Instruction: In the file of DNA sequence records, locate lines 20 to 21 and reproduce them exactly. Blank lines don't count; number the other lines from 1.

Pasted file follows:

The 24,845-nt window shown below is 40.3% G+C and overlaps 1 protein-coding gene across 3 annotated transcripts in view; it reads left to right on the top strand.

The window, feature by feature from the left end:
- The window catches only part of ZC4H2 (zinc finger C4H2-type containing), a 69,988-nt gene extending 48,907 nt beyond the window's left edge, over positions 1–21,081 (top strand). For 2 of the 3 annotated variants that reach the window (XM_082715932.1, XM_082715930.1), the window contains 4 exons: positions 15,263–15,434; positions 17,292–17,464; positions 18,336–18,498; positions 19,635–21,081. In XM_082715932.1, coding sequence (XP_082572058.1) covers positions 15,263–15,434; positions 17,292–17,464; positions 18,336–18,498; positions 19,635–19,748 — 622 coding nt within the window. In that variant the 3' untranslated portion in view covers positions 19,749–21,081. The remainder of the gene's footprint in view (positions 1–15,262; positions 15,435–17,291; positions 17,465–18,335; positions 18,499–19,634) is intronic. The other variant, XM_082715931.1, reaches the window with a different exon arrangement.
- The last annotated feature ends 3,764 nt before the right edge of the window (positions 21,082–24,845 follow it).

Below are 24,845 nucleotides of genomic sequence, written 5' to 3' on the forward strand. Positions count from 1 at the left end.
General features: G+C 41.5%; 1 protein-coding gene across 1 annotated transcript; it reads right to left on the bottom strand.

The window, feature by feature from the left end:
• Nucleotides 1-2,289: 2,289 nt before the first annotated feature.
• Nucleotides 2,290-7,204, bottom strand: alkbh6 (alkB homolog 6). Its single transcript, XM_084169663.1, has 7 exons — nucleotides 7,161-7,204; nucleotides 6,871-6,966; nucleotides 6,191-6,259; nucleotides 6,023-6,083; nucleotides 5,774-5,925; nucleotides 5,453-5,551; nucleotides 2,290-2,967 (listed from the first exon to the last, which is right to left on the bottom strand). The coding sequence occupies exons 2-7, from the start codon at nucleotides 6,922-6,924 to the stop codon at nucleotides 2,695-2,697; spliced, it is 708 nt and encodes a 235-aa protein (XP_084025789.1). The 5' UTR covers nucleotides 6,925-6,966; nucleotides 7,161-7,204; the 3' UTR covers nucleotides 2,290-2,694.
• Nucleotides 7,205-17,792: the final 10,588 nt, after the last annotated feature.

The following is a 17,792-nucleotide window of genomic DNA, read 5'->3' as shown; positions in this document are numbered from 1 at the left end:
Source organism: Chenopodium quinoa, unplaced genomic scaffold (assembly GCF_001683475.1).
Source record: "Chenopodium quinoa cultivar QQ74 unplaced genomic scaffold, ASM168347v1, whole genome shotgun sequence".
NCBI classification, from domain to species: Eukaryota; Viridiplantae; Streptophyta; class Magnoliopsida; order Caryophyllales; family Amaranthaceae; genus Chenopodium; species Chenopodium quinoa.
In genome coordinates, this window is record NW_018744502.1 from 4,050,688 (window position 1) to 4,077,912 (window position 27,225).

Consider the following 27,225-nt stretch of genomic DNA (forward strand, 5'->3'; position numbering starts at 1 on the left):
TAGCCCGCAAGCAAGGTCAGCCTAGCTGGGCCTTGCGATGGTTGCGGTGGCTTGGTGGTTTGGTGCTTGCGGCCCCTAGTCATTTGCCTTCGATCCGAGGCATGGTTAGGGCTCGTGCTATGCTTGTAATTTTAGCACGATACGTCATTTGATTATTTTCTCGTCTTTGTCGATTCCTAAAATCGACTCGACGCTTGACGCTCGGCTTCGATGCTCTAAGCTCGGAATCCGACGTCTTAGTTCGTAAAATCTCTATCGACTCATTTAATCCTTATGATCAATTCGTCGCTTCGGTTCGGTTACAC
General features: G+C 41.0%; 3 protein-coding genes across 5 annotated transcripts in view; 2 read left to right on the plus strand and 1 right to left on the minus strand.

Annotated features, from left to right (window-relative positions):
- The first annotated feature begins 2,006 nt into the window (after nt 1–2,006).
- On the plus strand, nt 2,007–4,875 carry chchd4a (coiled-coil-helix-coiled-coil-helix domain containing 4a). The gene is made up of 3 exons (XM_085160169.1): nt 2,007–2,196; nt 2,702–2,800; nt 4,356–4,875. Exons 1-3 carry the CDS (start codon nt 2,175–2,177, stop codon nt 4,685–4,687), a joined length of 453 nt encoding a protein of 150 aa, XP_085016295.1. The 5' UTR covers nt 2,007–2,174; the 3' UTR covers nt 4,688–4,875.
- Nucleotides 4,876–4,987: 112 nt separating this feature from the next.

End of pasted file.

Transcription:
- The first annotated feature begins 2,006 nt into the window (after nt 1–2,006).
- On the plus strand, nt 2,007–4,875 carry chchd4a (coiled-coil-helix-coiled-coil-helix domain containing 4a). The gene is made up of 3 exons (XM_085160169.1): nt 2,007–2,196; nt 2,702–2,800; nt 4,356–4,875. Exons 1-3 carry the CDS (start codon nt 2,175–2,177, stop codon nt 4,685–4,687), a joined length of 453 nt encoding a protein of 150 aa, XP_085016295.1. The 5' UTR covers nt 2,007–2,174; the 3' UTR covers nt 4,688–4,875.